Everyone over 6 months old, including the elderly and pregnant women, should receive an annual flu vaccination to protect against the virus. Getting vaccinated protects not only you, but also your family, friends, co-workers, and everyone around you by decreasing their chances of contracting the virus.

The flu can be particularly hard on the elderly and other vulnerable people, such as those with underlying health conditions. Dr. Rattay encouraged loved ones of vulnerable populations to make sure they and any health care workers and assisted living staff are vaccinated. Family and friends should check on vulnerable persons regularly, especially if they do develop flu-like symptoms, which include cough, sore throat, runny or stuffy nose, muscle or body aches, headaches, and fatigue. While more common in children, some people might also experience vomiting or diarrhea.

Contact a doctor if symptoms worsen or someone has an underlying medical condition. A doctor may prescribe antiviral drugs. Antivirals are a second line of defense to treat the flu. It can lessen the symptoms, shorten the illness, and prevent complications. However, a flu vaccine is still the first and best way to prevent the flu.

Flu shots will still be available at DPH clinics located within the State Service Centers. A list is available at http://flu.delaware.gov or by calling 800-282-8672.

Vaccines are also available at many pharmacies and grocery stores, as well as through primary care physicians and some specialists. To find participating stores, enter your zip code in the Centers for Disease Control and Prevention’s (CDC) flu vaccine finder at https://www.cdc.gov/flu/.

The annual flu vaccination is your best protection against the virus, but DPH stressed the importance of taking further precautions against the flu virus such as washing your hands regularly, especially after coughing or sneezing, covering coughs and sneezes with a tissue that is immediately disposed of, and staying home from work, school, or other engagements if you are sick with flu-like illnesses. Droplets from a sneeze can travel up to six feet. You should not return to your regular activities until you are fever-free (100 degrees F [37.8 degrees C]), without fever-reducing medications for at least 24 hours.

A person who is deaf, hard-of-hearing, deaf-blind or speech-disabled can call the DPH phone number above by using TTY services. Dial 7-1-1 or 800-232-5460 to type your conversation to a relay operator, who reads your conversation to a hearing person at DPH. The relay operator types the hearing person’s spoken words back to the TTY user. To learn more about TTY availability in Delaware, visit http://delawarerelay.com.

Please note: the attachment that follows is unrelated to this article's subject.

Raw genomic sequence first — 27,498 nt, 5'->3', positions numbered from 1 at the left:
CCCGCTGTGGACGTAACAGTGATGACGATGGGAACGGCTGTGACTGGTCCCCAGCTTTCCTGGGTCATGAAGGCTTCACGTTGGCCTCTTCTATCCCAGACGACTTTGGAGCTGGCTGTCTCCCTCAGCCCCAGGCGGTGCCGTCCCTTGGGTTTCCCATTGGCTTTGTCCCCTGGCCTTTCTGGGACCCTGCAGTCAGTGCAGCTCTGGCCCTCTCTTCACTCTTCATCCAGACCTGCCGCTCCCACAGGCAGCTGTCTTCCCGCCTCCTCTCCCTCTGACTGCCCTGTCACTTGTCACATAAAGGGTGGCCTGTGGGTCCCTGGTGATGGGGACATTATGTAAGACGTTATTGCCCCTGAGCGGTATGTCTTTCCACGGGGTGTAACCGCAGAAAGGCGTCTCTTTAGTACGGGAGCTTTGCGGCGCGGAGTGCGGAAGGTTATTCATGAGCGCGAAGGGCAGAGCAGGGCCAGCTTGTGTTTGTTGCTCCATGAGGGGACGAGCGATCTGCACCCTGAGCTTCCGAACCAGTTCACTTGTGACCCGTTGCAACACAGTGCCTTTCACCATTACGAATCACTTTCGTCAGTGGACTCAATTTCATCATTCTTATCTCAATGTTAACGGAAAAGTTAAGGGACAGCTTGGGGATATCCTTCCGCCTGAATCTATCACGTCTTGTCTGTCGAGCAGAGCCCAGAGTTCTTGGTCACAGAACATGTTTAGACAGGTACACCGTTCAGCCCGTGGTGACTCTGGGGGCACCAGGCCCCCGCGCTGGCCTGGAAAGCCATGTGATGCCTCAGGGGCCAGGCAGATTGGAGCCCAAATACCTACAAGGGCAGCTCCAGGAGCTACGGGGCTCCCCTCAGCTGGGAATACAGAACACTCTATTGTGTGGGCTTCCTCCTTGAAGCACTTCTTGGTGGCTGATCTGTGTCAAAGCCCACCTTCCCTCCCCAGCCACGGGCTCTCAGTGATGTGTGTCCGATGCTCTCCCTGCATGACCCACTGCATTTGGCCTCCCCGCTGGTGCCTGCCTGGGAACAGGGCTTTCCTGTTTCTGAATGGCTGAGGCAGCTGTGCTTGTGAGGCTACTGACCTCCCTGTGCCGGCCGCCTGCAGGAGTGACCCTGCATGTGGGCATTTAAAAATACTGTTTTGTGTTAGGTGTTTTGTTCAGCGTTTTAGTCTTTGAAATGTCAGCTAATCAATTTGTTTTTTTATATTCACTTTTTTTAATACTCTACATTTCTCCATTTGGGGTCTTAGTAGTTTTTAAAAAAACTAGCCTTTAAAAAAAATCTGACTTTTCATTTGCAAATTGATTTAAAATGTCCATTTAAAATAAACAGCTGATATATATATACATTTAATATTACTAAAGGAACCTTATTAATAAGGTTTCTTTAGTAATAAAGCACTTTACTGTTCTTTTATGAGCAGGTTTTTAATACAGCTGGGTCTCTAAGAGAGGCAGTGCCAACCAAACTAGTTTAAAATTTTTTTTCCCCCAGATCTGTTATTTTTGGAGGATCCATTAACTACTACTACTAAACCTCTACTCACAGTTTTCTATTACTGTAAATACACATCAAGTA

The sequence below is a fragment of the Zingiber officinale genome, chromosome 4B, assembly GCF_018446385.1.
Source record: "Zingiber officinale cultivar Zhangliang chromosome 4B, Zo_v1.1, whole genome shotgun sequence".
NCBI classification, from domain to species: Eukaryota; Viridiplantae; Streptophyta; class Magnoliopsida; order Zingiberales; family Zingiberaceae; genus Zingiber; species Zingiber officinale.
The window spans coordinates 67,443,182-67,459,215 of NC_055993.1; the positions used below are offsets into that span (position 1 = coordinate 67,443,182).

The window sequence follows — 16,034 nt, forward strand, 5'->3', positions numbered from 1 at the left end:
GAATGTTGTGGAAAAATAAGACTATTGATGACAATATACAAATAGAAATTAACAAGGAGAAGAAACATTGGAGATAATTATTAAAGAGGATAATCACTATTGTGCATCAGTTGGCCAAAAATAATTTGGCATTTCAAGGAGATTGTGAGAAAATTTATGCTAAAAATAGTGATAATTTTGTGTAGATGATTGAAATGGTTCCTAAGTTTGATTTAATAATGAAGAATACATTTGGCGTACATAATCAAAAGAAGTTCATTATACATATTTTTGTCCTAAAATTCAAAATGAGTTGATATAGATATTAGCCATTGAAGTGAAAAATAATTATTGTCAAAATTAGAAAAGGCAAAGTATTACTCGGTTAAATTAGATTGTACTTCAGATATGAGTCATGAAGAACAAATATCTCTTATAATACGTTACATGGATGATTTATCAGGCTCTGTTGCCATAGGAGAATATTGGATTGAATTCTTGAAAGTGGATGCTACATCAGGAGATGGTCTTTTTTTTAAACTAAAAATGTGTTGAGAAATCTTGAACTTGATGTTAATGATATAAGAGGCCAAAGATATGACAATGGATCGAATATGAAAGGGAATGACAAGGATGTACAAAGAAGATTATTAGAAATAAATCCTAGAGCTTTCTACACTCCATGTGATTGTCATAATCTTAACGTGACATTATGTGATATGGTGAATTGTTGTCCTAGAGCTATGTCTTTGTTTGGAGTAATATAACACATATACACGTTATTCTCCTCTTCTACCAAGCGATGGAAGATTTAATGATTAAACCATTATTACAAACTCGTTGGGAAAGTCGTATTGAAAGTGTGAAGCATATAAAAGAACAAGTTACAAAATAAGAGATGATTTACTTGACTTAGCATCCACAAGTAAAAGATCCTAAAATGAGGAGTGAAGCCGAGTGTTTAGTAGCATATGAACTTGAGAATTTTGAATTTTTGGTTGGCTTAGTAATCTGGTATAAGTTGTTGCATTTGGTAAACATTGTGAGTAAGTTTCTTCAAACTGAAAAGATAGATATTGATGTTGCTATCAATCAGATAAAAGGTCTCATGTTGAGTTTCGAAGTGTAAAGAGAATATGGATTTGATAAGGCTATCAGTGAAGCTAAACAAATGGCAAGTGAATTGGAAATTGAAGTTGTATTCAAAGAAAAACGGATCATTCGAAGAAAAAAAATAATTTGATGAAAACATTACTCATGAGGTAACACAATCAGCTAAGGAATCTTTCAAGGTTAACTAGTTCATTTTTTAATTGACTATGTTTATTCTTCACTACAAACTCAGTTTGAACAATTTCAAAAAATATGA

Delaware Health and Social Services is committed to improving the quality of the lives of Delaware’s citizens by promoting health and well-being, fostering self-sufficiency, and protecting vulnerable populations. DPH, a division of DHSS, urges Delawareans to make healthier choices with the 5-2-1 Almost None campaign: eat 5 or more fruits and vegetables each day, have no more than 2 hours of recreational screen time each day (includes TV, computer, gaming), get 1 or more hours of physical activity each day, and drink almost no sugary beverages.


Rabid Cat Confirmed In Dover Mobile Home Park

DOVER – A cat living at Kings Cliff Mobile Home Park in Dover has tested positive for rabies. The Division of Public Health (DPH) is working closely with Dover Animal Control who is helping to alert the neighborhood by going door-to-door with flyers. DPH has recommended to three individuals to begin post-exposure treatment to prevent rabies. Anyone who thinks they may have been bitten, scratched, or had saliva contact with a feral cat or cats in the Kings Cliff area should contact their healthcare provider, or call the DPH Office of Infectious Disease Epidemiology at 888-295-5156. The rabid cat found at Kings Cliff was a calico female, a mix of yellow, brown, black, and gray.

DPH reminds residents that rabies is endemic in Delaware. Residents should always take precautions against rabies by avoiding wild or unfamiliar animals and ensuring their pets are up-to-date with rabies shots.

Infection can occur through the bite or scratch of an infected animal or if saliva from such an animal gets into the eyes, nose, mouth or an opening in the skin. Rabies cannot be cured once symptoms appear. Therefore if a person is potentially exposed to an animal that tests positive for rabies, they will have to receive rabies shots (post-exposure prophylaxis) to prevent the disease from developing.